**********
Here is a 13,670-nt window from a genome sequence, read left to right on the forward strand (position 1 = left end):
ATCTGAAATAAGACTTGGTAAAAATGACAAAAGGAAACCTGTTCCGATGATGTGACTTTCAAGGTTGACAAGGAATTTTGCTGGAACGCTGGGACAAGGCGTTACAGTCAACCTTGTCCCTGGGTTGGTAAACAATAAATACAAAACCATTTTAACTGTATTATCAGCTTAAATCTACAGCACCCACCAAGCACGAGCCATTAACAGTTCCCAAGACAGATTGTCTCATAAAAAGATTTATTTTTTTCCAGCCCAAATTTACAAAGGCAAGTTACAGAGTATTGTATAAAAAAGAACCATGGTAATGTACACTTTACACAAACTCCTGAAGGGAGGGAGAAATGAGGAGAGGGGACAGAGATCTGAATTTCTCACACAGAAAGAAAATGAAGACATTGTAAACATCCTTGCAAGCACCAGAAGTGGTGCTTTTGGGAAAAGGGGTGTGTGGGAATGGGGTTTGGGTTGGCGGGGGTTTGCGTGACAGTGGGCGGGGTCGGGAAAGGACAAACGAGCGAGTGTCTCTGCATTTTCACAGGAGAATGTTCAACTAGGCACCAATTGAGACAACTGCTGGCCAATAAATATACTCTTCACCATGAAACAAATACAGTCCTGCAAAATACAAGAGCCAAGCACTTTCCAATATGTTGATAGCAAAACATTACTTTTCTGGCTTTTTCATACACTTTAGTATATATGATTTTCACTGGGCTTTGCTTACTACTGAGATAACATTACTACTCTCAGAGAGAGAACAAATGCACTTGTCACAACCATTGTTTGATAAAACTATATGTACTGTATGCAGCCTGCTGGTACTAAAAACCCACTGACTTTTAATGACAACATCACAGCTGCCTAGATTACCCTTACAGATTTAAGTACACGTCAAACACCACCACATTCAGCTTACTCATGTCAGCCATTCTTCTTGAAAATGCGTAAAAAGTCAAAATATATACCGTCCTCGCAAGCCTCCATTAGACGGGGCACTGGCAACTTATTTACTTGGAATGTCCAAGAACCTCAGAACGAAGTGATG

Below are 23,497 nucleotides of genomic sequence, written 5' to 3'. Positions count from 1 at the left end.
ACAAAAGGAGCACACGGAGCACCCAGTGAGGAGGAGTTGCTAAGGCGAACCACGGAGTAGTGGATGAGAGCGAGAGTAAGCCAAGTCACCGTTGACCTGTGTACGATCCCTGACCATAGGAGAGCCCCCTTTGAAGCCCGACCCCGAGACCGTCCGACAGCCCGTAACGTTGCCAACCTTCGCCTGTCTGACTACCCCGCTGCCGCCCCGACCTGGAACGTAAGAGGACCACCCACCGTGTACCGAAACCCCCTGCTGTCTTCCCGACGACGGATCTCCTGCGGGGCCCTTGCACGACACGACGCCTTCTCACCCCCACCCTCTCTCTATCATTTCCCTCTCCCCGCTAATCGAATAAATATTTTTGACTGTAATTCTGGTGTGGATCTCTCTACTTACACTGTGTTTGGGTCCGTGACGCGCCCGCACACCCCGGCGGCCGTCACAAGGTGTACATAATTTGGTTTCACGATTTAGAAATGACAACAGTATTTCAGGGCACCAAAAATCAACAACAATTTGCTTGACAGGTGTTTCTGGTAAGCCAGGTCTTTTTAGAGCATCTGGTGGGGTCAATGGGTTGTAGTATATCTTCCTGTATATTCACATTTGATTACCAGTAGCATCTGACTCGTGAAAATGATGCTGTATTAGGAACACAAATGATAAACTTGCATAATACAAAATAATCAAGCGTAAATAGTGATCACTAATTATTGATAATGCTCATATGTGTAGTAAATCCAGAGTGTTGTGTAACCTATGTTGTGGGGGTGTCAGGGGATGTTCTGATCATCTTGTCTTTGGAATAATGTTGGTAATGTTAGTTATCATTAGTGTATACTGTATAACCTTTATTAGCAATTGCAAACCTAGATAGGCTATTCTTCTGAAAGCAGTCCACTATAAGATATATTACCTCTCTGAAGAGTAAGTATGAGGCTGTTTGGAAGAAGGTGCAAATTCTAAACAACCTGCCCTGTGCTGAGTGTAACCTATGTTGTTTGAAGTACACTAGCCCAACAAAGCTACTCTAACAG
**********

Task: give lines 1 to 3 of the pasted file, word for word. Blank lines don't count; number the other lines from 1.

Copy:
Here is a 13,670-nt window from a genome sequence, read left to right on the forward strand (position 1 = left end):
ATCTGAAATAAGACTTGGTAAAAATGACAAAAGGAAACCTGTTCCGATGATGTGACTTTCAAGGTTGACAAGGAATTTTGCTGGAACGCTGGGACAAGGCGTTACAGTCAACCTTGTCCCTGGGTTGGTAAACAATAAATACAAAACCATTTTAACTGTATTATCAGCTTAAATCTACAGCACCCACCAAGCACGAGCCATTAACAGTTCCCAAGACAGATTGTCTCATAAAAAGATTTATTTTTTTCCAGCCCAAATTTACAAAGGCAAGTTACAGAGTATTGTATAAAAAAGAACCATGGTAATGTACACTTTACACAAACTCCTGAAGGGAGGGAGAAATGAGGAGAGGGGACAGAGATCTGAATTTCTCACACAGAAAGAAAATGAAGACATTGTAAACATCCTTGCAAGCACCAGAAGTGGTGCTTTTGGGAAAAGGGGTGTGTGGGAATGGGGTTTGGGTTGGCGGGGGTTTGCGTGACAGTGGGCGGGGTCGGGAAAGGACAAACGAGCGAGTGTCTCTGCATTTTCACAGGAGAATGTTCAACTAGGCACCAATTGAGACAACTGCTGGCCAATAAATATACTCTTCACCATGAAACAAATACAGTCCTGCAAAATACAAGAGCCAAGCACTTTCCAATATGTTGATAGCAAAACATTACTTTTCTGGCTTTTTCATACACTTTAGTATATATGATTTTCACTGGGCTTTGCTTACTACTGAGATAACATTACTACTCTCAGAGAGAGAACAAATGCACTTGTCACAACCATTGTTTGATAAAACTATATGTACTGTATGCAGCCTGCTGGTACTAAAAACCCACTGACTTTTAATGACAACATCACAGCTGCCTAGATTACCCTTACAGATTTAAGTACACGTCAAACACCACCACATTCAGCTTACTCATGTCAGCCATTCTTCTTGAAAATGCGTAAAAAGTCAAAATATATACCGTCCTCGCAAGCCTCCATTAGACGGGGCACTGGCAACTTATTTACTTGGAATGTCCAAGAACCTCAGAACGAAGTGATG

Below are 23,497 nucleotides of genomic sequence, written 5' to 3'. Positions count from 1 at the left end.